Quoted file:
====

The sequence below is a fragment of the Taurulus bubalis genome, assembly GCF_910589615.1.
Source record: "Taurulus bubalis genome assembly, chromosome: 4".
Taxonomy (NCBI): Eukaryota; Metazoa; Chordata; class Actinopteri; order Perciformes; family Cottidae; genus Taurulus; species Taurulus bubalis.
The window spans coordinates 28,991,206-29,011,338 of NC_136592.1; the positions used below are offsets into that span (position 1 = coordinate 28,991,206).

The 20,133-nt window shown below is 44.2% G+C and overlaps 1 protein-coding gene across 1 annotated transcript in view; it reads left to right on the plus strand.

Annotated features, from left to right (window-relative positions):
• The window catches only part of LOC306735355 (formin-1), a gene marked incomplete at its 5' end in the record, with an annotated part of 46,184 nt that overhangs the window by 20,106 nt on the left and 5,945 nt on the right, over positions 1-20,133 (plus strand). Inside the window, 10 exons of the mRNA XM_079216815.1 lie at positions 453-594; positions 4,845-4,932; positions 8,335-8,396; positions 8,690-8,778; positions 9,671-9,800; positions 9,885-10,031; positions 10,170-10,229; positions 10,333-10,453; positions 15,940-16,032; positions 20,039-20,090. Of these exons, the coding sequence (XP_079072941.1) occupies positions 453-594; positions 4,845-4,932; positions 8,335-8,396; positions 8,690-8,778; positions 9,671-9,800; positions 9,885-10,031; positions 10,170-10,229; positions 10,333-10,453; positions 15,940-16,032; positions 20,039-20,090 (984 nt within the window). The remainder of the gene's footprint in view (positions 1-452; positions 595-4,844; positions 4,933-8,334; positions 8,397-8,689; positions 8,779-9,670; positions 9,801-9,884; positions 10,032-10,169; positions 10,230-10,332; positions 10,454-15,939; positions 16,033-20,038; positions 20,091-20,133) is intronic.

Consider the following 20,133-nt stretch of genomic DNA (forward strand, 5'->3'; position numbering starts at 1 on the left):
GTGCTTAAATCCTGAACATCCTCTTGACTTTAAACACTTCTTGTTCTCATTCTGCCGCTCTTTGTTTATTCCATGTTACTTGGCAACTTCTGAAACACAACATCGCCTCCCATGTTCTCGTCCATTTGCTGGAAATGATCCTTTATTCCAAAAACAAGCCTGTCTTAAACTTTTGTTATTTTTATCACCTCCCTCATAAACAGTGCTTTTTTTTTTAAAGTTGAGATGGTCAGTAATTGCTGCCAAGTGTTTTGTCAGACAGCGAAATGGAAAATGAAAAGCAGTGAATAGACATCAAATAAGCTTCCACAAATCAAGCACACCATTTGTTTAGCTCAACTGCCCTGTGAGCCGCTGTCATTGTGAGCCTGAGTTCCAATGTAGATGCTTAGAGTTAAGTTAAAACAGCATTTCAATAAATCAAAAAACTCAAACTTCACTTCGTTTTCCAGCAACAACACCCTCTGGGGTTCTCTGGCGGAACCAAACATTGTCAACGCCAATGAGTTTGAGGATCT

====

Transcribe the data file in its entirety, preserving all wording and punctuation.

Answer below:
The sequence below is a fragment of the Taurulus bubalis genome, assembly GCF_910589615.1.
Source record: "Taurulus bubalis genome assembly, chromosome: 4".
Taxonomy (NCBI): Eukaryota; Metazoa; Chordata; class Actinopteri; order Perciformes; family Cottidae; genus Taurulus; species Taurulus bubalis.
The window spans coordinates 28,991,206-29,011,338 of NC_136592.1; the positions used below are offsets into that span (position 1 = coordinate 28,991,206).

The 20,133-nt window shown below is 44.2% G+C and overlaps 1 protein-coding gene across 1 annotated transcript in view; it reads left to right on the plus strand.

Annotated features, from left to right (window-relative positions):
• The window catches only part of LOC306735355 (formin-1), a gene marked incomplete at its 5' end in the record, with an annotated part of 46,184 nt that overhangs the window by 20,106 nt on the left and 5,945 nt on the right, over positions 1-20,133 (plus strand). Inside the window, 10 exons of the mRNA XM_079216815.1 lie at positions 453-594; positions 4,845-4,932; positions 8,335-8,396; positions 8,690-8,778; positions 9,671-9,800; positions 9,885-10,031; positions 10,170-10,229; positions 10,333-10,453; positions 15,940-16,032; positions 20,039-20,090. Of these exons, the coding sequence (XP_079072941.1) occupies positions 453-594; positions 4,845-4,932; positions 8,335-8,396; positions 8,690-8,778; positions 9,671-9,800; positions 9,885-10,031; positions 10,170-10,229; positions 10,333-10,453; positions 15,940-16,032; positions 20,039-20,090 (984 nt within the window). The remainder of the gene's footprint in view (positions 1-452; positions 595-4,844; positions 4,933-8,334; positions 8,397-8,689; positions 8,779-9,670; positions 9,801-9,884; positions 10,032-10,169; positions 10,230-10,332; positions 10,454-15,939; positions 16,033-20,038; positions 20,091-20,133) is intronic.

Consider the following 20,133-nt stretch of genomic DNA (forward strand, 5'->3'; position numbering starts at 1 on the left):
GTGCTTAAATCCTGAACATCCTCTTGACTTTAAACACTTCTTGTTCTCATTCTGCCGCTCTTTGTTTATTCCATGTTACTTGGCAACTTCTGAAACACAACATCGCCTCCCATGTTCTCGTCCATTTGCTGGAAATGATCCTTTATTCCAAAAACAAGCCTGTCTTAAACTTTTGTTATTTTTATCACCTCCCTCATAAACAGTGCTTTTTTTTTTAAAGTTGAGATGGTCAGTAATTGCTGCCAAGTGTTTTGTCAGACAGCGAAATGGAAAATGAAAAGCAGTGAATAGACATCAAATAAGCTTCCACAAATCAAGCACACCATTTGTTTAGCTCAACTGCCCTGTGAGCCGCTGTCATTGTGAGCCTGAGTTCCAATGTAGATGCTTAGAGTTAAGTTAAAACAGCATTTCAATAAATCAAAAAACTCAAACTTCACTTCGTTTTCCAGCAACAACACCCTCTGGGGTTCTCTGGCGGAACCAAACATTGTCAACGCCAATGAGTTTGAGGATCT